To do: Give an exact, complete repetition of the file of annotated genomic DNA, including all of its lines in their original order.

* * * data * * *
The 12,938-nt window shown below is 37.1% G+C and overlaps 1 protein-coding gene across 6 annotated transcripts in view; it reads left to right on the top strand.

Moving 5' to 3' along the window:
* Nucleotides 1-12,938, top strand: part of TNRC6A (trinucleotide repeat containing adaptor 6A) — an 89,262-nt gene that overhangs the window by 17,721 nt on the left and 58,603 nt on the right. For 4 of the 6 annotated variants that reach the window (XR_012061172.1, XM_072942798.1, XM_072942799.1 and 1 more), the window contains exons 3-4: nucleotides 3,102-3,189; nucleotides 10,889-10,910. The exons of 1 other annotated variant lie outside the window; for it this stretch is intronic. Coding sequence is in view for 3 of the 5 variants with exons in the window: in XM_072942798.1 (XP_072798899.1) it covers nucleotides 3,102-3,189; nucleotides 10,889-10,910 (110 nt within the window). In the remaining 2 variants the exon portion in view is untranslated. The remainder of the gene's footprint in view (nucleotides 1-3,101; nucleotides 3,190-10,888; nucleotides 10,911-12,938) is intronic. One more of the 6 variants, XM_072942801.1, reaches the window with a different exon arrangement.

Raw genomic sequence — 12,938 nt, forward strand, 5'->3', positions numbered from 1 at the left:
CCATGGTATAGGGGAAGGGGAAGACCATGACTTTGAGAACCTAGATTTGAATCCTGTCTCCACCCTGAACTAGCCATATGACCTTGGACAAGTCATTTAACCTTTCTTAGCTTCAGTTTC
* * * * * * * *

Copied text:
The 12,938-nt window shown below is 37.1% G+C and overlaps 1 protein-coding gene across 6 annotated transcripts in view; it reads left to right on the top strand.

Moving 5' to 3' along the window:
* Nucleotides 1-12,938, top strand: part of TNRC6A (trinucleotide repeat containing adaptor 6A) — an 89,262-nt gene that overhangs the window by 17,721 nt on the left and 58,603 nt on the right. For 4 of the 6 annotated variants that reach the window (XR_012061172.1, XM_072942798.1, XM_072942799.1 and 1 more), the window contains exons 3-4: nucleotides 3,102-3,189; nucleotides 10,889-10,910. The exons of 1 other annotated variant lie outside the window; for it this stretch is intronic. Coding sequence is in view for 3 of the 5 variants with exons in the window: in XM_072942798.1 (XP_072798899.1) it covers nucleotides 3,102-3,189; nucleotides 10,889-10,910 (110 nt within the window). In the remaining 2 variants the exon portion in view is untranslated. The remainder of the gene's footprint in view (nucleotides 1-3,101; nucleotides 3,190-10,888; nucleotides 10,911-12,938) is intronic. One more of the 6 variants, XM_072942801.1, reaches the window with a different exon arrangement.

Raw genomic sequence — 12,938 nt, forward strand, 5'->3', positions numbered from 1 at the left:
CCATGGTATAGGGGAAGGGGAAGACCATGACTTTGAGAACCTAGATTTGAATCCTGTCTCCACCCTGAACTAGCCATATGACCTTGGACAAGTCATTTAACCTTTCTTAGCTTCAGTTTC